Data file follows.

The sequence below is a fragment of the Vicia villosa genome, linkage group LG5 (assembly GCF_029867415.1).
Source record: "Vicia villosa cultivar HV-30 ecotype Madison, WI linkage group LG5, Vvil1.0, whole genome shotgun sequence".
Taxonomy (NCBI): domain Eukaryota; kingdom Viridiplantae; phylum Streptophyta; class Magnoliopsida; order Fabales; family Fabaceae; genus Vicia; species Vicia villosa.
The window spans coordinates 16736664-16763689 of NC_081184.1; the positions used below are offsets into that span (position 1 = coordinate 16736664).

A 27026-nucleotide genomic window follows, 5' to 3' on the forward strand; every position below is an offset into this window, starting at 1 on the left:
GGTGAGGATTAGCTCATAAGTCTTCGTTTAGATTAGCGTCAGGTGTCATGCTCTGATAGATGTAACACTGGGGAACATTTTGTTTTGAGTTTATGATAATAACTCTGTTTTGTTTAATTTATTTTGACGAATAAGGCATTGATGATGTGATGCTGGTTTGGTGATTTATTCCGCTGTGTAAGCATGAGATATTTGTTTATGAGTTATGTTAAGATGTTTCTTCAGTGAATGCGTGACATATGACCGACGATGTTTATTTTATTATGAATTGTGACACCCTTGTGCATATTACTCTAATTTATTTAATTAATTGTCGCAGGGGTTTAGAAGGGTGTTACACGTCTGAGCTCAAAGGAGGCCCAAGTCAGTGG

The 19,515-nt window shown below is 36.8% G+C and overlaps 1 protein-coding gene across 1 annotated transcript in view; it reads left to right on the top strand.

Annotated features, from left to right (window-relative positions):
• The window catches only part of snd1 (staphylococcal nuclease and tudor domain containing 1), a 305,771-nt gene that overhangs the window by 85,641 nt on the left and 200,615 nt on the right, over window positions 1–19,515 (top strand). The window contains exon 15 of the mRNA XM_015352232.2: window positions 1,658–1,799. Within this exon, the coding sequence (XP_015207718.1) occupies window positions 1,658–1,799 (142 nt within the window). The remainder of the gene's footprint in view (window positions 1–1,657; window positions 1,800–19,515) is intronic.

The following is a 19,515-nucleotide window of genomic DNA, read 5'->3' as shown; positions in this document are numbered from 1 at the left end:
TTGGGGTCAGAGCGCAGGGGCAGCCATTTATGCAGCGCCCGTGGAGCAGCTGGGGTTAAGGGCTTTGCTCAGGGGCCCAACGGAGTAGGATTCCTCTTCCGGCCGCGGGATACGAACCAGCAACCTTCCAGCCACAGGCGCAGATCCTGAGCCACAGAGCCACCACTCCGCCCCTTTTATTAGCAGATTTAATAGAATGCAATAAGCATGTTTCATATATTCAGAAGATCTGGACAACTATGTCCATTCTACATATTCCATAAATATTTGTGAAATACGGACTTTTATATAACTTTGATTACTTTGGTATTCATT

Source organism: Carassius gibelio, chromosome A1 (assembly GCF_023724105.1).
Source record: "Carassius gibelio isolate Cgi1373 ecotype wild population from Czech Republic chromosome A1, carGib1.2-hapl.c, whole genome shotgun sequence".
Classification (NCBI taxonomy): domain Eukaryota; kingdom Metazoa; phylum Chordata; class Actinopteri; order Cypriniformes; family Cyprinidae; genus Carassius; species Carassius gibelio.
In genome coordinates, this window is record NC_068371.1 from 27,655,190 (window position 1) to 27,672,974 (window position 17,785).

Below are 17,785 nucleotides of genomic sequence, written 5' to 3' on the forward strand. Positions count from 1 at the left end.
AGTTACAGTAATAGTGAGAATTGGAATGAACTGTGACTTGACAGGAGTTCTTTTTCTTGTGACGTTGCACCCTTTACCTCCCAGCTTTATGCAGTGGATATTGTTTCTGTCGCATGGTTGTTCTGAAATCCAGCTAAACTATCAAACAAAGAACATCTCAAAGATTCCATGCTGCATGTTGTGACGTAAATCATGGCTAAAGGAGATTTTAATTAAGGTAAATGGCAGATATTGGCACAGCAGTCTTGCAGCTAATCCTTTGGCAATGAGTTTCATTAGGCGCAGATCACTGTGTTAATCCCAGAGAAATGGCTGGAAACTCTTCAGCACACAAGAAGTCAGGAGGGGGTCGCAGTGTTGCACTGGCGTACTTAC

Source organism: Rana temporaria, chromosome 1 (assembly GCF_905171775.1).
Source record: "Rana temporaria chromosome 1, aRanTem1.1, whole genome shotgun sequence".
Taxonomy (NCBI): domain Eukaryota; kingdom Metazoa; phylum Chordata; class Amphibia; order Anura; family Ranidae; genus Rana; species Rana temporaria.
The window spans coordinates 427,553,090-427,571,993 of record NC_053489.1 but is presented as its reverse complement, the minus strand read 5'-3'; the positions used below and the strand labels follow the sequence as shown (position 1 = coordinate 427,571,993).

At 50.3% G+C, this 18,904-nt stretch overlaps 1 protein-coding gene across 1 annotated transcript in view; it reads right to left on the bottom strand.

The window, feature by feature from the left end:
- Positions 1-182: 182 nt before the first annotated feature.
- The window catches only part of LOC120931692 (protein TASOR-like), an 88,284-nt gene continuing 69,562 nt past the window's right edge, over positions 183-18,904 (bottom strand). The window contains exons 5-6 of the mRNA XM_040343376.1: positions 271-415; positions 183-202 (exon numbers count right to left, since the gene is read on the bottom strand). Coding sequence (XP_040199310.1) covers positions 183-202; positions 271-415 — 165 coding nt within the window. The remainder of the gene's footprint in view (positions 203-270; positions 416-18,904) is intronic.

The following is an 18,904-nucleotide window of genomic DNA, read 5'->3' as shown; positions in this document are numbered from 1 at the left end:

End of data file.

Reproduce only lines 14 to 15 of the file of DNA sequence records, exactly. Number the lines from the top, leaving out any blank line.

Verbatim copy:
Classification (NCBI taxonomy): domain Eukaryota; kingdom Metazoa; phylum Chordata; class Actinopteri; order Cypriniformes; family Cyprinidae; genus Carassius; species Carassius gibelio.
In genome coordinates, this window is record NC_068371.1 from 27,655,190 (window position 1) to 27,672,974 (window position 17,785).